That’s 80 additional passes over the course of a season from 2015 to now. That’s hugely significant, especially for a team whose entire offensive identity was built around the running game. It was easy to see this transition happening even early on in Wilson’s career — a QB who is that good in his first 2-3 years is clearly going to take on more responsibility as he ages, just like Tom Brady and Drew Brees did — but not so easy to predict that the value at running back would nosedive so hard.

Lacy ranks 80th in rushing yards this season, and he’s the highest-ranked active running back on the team right now. He’s got fewer rushing yards than Aaron Rodgers, Corey Grant, Jacoby Brissett, and Kirk Cousins. Blake Bortles has 126 rushing yards. Lacy, who I viewed as perhaps the best signing by the Seahawks during the offseason and sneakily perhaps one of the better free agent additions league-wide, has instead been immovable.

And that is not a compliment.

Lacy’s averaging 3.0 YPC and at no point, including in the preseason, has he looked like an NFL caliber running back. I don’t care what his weight is at this point — maybe bigger really was better — I only care that he’s not doing the one thing Seattle signed him to do: Break tackles. This offensive line being what it is, you have to break/force missed tackles as a back. Carson is one of the best in the league at that, forcing a missed tackle on 37.5% of his touches this season, while Lacy is down at 19.2%. Rawls is at 20%.

And Rawls is still the player that most fans still have hope for over the rest of the season, and I can understand why. During the year of transitioning away from Lynch, Rawls was arguably the best back in the league. I believe he was better than Todd Gurley, the 10th overall pick in the draft that year, but he hasn’t looked the same since breaking his ankle against the Ravens. He had a few good games last year, including this past January in the playoffs, but whether it’s confidence or a physical ailment, he’s not making things happen on his touches in the way that he did as a rookie.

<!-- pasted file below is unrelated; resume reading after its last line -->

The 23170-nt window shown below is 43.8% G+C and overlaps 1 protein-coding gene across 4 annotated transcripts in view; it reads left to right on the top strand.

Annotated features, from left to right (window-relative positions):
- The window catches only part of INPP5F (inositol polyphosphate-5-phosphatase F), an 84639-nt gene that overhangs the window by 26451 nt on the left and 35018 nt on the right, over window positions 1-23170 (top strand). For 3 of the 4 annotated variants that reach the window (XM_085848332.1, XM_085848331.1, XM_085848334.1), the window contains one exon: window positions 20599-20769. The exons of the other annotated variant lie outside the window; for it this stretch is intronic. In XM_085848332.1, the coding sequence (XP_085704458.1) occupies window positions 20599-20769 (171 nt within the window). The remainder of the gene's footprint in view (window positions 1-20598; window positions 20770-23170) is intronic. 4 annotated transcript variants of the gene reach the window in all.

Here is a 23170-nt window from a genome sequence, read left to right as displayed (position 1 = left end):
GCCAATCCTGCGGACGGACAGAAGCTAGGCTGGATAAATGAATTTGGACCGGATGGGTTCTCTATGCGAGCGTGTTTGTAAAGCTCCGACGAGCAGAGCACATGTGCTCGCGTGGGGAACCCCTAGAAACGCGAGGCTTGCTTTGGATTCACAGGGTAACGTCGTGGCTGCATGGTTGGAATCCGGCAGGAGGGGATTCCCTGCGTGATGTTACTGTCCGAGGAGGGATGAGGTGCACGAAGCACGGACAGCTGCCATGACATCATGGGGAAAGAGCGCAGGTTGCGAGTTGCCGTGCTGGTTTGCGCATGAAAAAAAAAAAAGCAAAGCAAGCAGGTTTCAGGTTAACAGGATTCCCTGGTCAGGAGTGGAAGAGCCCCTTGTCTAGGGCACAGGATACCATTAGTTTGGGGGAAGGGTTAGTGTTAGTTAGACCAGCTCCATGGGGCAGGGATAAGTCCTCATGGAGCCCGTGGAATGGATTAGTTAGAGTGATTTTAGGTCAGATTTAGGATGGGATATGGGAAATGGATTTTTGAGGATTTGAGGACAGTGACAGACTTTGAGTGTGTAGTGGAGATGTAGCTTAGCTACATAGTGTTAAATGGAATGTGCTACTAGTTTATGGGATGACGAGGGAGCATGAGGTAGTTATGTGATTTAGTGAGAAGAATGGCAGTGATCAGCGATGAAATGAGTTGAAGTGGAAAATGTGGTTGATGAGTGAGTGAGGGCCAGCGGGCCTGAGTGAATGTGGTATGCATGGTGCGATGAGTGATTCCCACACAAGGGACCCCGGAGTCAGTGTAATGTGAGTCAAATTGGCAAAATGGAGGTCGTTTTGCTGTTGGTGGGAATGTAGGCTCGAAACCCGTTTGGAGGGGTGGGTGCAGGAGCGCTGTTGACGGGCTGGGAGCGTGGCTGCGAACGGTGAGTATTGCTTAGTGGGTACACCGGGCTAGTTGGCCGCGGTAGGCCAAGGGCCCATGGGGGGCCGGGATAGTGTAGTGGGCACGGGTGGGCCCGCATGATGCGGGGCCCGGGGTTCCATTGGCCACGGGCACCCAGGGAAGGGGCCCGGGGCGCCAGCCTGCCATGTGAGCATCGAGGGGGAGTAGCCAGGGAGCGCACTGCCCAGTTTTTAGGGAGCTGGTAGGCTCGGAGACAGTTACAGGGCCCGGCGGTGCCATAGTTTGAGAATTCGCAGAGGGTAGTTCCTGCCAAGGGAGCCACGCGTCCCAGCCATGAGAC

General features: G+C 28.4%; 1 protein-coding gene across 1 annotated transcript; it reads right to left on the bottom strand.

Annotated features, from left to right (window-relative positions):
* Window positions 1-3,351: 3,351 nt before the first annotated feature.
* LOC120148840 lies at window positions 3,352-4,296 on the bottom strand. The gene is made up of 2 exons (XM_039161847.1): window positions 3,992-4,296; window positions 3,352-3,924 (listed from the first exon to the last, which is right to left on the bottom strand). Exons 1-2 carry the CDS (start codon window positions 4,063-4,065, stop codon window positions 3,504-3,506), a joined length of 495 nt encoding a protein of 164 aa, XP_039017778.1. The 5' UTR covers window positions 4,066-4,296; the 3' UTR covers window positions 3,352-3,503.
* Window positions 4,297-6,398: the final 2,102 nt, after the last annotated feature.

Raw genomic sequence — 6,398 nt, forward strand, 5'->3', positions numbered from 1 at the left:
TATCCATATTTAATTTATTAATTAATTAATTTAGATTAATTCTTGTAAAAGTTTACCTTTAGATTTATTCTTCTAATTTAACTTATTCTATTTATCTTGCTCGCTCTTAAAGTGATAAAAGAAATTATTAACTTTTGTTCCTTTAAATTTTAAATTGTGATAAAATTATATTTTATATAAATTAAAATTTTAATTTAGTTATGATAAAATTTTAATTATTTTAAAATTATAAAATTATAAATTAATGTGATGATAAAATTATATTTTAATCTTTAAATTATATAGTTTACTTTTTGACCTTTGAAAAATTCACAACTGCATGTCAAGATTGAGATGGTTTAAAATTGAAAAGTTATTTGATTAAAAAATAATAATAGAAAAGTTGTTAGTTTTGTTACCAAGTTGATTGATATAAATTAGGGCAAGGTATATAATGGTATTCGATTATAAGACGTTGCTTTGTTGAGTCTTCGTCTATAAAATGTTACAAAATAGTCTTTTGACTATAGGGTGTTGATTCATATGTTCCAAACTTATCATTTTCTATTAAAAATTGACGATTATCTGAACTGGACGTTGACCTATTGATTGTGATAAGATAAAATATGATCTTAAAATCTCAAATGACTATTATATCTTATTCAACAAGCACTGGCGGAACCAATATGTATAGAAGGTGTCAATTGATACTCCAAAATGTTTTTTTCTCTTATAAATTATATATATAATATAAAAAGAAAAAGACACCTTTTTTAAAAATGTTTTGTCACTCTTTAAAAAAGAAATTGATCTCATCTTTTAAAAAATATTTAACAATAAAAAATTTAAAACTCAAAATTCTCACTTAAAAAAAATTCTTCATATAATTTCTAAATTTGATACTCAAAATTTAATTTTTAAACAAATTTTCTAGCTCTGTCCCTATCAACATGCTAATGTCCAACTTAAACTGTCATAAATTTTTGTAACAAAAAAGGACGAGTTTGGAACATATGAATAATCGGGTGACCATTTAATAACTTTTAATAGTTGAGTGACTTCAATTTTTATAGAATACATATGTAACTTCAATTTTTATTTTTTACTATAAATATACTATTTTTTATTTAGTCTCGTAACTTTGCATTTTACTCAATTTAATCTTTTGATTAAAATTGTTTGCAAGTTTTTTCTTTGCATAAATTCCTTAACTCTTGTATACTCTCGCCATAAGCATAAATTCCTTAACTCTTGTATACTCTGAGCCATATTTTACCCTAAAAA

Rawls had five carries for four yards in Week 2 and eight carries for 20 yards in Week 5. He could be the Seahawks starter moving forward, but he’ll need to take command of the running game early like he did in 2015 (or like Carson did this season) to establish the threat, and not just someone who is like the default accepter of hand-offs like we’ve sort of come to expect from him and Lacy at this point. If anything, I have more hope in the forgotten Prosise, who is actually forcing a missed tackle on 42.9% of his touches, but those touches are extremely limited because of his own issues.

Yes, the offensive line is bad, but it was bad when Carson was the starter, and it wasn’t even all that great when Lynch was the starter. I mean, when Rawls broke out for 169 yards against the Bengals in 2015, he did so behind Russell Okung at left tackle, Justin Britt at left guard, Drew Nowak at center, J.R. Sweezy at right guard, and Garry Gilliam at right tackle. That’s a fine left tackle, but some pretty huge liabilities elsewhere, especially with Britt at that position and Nowak at center.

For the first time in years, Seattle just doesn’t even move the needle when it comes to valuing running backs around the NFL. It’s forgettable that they even have one. Which is even more of a bummer considering that the Seahawks could squeeze in a few extra million to perhaps upgrade the offensive line, which is what they paid Lacy with the intention that he’d offset the detriment of their current offensive line.

He hasn’t, and the lack of a healthy threat on the roster is holding them back from being as good as they were during those prime Lynch seasons.